Quite literally, every day someone gets hacked. Whether that's a telecommunications company having its customer data stolen, or another chain of businesses being ripped for all the credit cards it processes, today one hack just seems to melt into another.
That's why we launched this new format: Another Day, Another Hack. We'll do short posts giving you what you need to know about the hack, so you can figure out whether your bank account, website logins or anything else might be at risk. Because, even if the hack might not be the most sophisticated, and as new data breaches fight for your attention, real people are still getting fucked over somewhere, and should know about it.
A website for JD Wetherspoon, the highly popular UK pub chain, has been breached. Hackers got away with the names, dates of birth, email addresses, and phone numbers of potentially 656,723 customers, as well as some partial debit and credit card details, Wetherspoon confirmed.
According to a statement from the pub chain, some unspecified staff data registered before 10 November 2011 was also stolen, "but no salary, bank, tax or national insurance information was accessed."
Wetherspoon writes that the stolen card data only affects 100 customers, and includes the last four digits of the card numbers.
"We received information on the afternoon of the 1st December that some customer data may have been stolen by a third party," reads an email the company sent to a potential victim, who posted it to Twitter. "An urgent investigation by cyber security specialists was instigated."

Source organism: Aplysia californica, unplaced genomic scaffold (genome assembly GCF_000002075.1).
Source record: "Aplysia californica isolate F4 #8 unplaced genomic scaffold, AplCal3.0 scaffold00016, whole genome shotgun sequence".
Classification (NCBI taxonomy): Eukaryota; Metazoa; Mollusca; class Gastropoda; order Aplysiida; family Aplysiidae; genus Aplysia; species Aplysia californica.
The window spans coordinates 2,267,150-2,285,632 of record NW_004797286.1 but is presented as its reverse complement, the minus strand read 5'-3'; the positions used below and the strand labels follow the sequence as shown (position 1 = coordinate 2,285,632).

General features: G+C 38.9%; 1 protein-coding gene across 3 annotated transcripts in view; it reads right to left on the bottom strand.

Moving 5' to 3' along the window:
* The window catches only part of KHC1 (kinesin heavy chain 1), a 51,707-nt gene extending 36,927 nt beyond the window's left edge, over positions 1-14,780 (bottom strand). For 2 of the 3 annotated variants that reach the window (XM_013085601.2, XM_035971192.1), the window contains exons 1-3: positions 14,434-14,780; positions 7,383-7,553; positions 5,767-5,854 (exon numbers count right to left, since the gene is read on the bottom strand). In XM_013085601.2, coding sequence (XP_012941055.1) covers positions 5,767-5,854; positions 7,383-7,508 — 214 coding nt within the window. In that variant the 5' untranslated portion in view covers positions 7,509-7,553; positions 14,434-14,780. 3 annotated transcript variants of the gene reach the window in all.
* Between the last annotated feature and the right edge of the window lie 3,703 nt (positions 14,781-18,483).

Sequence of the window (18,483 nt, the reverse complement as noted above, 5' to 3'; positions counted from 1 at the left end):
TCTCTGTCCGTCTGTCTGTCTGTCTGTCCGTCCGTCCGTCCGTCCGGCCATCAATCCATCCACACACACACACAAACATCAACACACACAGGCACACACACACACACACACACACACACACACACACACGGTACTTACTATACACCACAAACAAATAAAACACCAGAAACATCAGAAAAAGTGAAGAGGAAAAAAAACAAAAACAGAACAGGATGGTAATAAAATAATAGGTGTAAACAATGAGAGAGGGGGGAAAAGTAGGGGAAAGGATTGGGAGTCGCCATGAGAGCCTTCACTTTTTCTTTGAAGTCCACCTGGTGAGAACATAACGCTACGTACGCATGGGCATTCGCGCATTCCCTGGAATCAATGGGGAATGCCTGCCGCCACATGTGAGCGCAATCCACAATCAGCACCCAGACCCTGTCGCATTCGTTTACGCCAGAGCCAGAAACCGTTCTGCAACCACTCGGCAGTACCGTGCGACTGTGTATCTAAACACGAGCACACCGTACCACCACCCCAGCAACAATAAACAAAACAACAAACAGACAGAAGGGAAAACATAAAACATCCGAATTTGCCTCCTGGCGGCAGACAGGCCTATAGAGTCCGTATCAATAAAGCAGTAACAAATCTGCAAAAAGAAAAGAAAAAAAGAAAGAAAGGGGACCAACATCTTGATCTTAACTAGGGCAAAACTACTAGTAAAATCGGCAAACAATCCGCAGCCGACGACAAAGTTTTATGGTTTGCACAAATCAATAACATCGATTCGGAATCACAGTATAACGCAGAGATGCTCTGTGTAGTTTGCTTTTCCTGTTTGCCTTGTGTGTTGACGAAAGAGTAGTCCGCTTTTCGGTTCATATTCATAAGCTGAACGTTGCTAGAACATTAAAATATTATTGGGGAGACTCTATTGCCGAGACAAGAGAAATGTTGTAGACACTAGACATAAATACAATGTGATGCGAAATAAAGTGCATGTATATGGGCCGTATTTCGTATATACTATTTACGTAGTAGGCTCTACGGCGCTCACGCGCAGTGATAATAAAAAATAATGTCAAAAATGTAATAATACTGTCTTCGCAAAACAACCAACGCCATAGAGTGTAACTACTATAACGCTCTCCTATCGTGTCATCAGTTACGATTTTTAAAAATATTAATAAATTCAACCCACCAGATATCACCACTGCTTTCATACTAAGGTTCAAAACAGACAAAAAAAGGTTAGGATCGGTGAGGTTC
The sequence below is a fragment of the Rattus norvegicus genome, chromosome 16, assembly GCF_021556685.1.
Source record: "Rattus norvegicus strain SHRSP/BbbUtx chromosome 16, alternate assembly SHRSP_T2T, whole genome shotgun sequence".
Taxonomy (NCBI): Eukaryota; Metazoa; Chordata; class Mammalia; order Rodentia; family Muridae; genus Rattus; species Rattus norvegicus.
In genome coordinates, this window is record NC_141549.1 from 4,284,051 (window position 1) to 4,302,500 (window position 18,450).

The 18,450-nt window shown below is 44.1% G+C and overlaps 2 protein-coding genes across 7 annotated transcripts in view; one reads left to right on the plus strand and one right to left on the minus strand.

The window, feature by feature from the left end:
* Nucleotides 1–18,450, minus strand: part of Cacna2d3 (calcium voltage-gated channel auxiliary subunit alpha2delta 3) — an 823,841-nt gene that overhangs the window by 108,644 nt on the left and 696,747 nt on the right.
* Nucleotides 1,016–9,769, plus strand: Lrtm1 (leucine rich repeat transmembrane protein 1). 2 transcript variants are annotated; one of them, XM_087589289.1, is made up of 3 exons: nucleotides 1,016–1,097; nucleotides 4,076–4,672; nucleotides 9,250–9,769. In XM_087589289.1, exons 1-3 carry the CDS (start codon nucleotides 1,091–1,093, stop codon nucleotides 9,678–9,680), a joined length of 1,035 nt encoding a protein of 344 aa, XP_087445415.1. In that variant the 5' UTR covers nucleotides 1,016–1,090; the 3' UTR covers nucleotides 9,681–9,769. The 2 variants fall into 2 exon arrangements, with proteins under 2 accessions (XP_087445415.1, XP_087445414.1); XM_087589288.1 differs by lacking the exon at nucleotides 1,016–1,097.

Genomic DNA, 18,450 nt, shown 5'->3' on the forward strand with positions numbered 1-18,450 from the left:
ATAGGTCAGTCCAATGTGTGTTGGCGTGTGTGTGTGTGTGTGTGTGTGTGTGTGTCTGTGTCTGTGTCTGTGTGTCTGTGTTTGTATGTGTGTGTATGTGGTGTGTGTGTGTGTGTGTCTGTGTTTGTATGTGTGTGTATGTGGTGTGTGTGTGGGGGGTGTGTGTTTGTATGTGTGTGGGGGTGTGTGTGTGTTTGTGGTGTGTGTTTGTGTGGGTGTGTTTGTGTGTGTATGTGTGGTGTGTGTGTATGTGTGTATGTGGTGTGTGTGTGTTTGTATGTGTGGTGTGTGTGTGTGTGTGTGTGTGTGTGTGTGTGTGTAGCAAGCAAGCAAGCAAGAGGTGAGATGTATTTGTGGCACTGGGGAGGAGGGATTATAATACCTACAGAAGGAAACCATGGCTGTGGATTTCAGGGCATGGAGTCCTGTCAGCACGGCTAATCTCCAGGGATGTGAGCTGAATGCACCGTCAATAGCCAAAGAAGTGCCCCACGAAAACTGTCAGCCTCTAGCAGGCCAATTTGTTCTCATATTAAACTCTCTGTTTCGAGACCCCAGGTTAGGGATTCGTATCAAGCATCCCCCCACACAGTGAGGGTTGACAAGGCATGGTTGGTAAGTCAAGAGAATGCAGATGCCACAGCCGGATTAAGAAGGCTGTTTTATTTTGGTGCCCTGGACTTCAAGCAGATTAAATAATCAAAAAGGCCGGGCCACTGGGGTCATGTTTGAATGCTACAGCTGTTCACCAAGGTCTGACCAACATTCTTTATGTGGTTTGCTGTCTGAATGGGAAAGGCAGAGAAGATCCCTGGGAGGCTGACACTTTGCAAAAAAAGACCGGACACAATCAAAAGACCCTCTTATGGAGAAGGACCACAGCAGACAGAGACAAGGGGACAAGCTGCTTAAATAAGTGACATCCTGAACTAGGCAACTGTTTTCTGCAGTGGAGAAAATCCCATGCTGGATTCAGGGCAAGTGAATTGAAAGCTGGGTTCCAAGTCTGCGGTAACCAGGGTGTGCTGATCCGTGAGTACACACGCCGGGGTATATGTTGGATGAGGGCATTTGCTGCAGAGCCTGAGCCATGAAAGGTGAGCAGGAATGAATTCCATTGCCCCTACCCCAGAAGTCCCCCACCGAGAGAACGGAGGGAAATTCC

Wired UK reports that security company CyberInt discovered the breach and linked the hack to a Russian group. It added that others affected by the hack could include those who registered for free WiFi in a Wetherspoon pub, opted to receive a company newsletter, or reached out to Wetherspoon through the organisation's contact form. The Wetherspoon spokesperson added that the 100 people whose partial payment data was included in the breach had purchased vouchers online between January 2009 and August 2014.
The breach was related to Wetherspoon's old website, which was targeted between 15 and 17 June earlier this year, the company's statement explains.
"This website has since been replaced in its entirety," the customer email states. "Our current website is managed by a new digital partner. The new partner has no connection to the website that was the subject of the breach of security."
The lesson: JD Wetherspoon was keen to point out that this problem affected an "old" website. With that in mind, the company should ensure that its current site is not vulnerable to some of the most common attack vectors hackers use, such as SQL injection, so that this sort of breach doesn't happen again.
Another day, another hack.